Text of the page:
Statues of Limitations
October 8, 2020
In this talk, I’ll discuss my attention to U.S. American monuments, monumental art works, and performances that surround them. These objects materialize the active contestation of territorial space, and conjoin different modes of representation (aesthetic, political, linguistic) in forms that depict the doing of sovereignty, and in so doing, its potential undoing. This research has become highly unwieldy in our present moment, offering a sense of the precarity of “over-representation,” a term I borrow from Sylvia Wynter to describe both the depictions that support white-supremacy, and the extra-ness with which it so often appears.
Malik Gaines writes, composes, and performs and is associate professor of Performance Studies at New York University. His book Black Performance on the Outskirts of the Left (2017) traces political ideas through performances of the 1960s and beyond. His next book project, which has been supported by a Warhol Foundation grant, explores contemporary artworks and performances that act at the limits of national sovereignty. His writing about art and performance has appeared in Art Journal, Women & Performance, Artforum and many others, and he has written essays for numerous exhibition catalogues and artist’s books, most recently for artists Lorraine O’Grady, Jacolby Satterwhite, Kehinde Wiley, Senga Nengudi, Pope.L, The Judson Dance Theater, Paul Mpagi Sepuya, Njideka Akunyili Crosby, and Ed Bereal. He has performed and exhibited extensively with the group My Barbarian, which was included in the Whitney Biennial, two California Biennials, two Performa Biennials, the Montreal Biennial and the Baltic Triennial, among many other showings. The group is currently planning a 20-year survey of their work to open fall 2021 at the Whitney Museum. Gaines also makes performance work in other collaborations and solo, including “Star Choir,” a current music and video collaboration with Alexandro Segade.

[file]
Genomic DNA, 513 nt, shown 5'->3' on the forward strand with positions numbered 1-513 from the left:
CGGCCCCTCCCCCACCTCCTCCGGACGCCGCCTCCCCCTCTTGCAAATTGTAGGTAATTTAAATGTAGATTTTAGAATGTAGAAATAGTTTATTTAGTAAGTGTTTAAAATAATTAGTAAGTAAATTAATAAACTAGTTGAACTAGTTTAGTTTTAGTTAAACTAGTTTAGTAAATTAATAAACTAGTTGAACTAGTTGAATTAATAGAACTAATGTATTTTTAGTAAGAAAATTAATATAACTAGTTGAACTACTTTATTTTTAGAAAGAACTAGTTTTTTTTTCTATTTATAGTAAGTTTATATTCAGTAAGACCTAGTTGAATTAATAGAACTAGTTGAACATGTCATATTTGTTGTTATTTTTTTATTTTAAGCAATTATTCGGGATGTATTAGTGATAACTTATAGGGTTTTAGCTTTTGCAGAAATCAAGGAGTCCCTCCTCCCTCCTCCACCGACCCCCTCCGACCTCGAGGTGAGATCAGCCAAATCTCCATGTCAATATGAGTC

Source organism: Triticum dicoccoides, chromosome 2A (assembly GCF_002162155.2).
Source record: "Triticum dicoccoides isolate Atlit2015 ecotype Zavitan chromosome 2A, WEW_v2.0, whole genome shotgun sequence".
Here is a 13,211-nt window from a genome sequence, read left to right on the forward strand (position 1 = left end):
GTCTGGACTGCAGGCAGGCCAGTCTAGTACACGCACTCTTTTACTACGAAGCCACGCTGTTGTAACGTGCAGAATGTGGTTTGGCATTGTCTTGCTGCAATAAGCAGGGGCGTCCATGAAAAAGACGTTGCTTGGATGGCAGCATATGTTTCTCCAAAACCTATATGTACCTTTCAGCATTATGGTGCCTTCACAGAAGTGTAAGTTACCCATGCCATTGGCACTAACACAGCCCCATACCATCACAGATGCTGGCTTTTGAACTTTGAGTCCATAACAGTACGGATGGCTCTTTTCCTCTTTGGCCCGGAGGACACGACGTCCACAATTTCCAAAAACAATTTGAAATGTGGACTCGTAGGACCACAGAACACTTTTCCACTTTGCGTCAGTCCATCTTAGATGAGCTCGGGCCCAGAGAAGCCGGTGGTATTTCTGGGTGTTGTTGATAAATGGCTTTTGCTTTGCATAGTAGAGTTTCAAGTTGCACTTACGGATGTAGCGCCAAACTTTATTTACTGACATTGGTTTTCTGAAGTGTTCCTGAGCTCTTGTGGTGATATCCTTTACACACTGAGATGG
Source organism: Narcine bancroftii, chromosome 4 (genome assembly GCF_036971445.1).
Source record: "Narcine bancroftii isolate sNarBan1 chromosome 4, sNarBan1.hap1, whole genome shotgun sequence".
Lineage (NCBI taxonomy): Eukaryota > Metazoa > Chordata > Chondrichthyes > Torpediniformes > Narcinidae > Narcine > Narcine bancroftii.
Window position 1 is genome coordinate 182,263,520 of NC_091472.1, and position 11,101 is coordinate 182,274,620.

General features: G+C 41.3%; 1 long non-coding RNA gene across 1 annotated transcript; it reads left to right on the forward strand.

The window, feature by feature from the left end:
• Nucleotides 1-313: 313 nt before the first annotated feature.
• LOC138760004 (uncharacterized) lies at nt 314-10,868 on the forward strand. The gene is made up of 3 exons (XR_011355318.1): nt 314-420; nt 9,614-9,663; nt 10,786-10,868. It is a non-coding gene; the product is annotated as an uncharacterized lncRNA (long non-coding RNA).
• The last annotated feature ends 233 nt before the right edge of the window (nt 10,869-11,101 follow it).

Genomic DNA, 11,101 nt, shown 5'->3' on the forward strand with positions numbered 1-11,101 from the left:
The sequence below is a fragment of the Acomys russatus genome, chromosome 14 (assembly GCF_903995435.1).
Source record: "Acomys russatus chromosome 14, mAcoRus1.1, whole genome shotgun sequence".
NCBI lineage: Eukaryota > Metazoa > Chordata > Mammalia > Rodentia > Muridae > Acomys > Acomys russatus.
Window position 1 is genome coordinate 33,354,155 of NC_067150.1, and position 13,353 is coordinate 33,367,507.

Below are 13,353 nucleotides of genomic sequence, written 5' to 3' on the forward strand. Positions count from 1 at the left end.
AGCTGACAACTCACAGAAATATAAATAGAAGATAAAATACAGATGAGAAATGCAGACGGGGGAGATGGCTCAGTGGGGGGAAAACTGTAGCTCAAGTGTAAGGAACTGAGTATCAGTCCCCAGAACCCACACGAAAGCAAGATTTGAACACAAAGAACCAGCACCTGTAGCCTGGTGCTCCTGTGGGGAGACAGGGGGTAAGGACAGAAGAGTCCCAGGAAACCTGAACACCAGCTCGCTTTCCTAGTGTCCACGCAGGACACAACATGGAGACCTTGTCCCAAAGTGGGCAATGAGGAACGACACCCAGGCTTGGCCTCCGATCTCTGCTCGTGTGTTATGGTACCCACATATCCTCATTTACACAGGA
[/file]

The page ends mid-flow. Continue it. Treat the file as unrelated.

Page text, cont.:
Photo caption: Kehinde Wiley, “Rumors of War” unveiling, Richmond, VA. A tarp is stuck during the unveiling ceremony for a statue titled Rumor’s of War by artist Kehinde Wiley at the Virginia Museum of Fine arts in Richmond, Va., Tuesday, Dec. 10, 2019. (AP Photo/Steve Helber)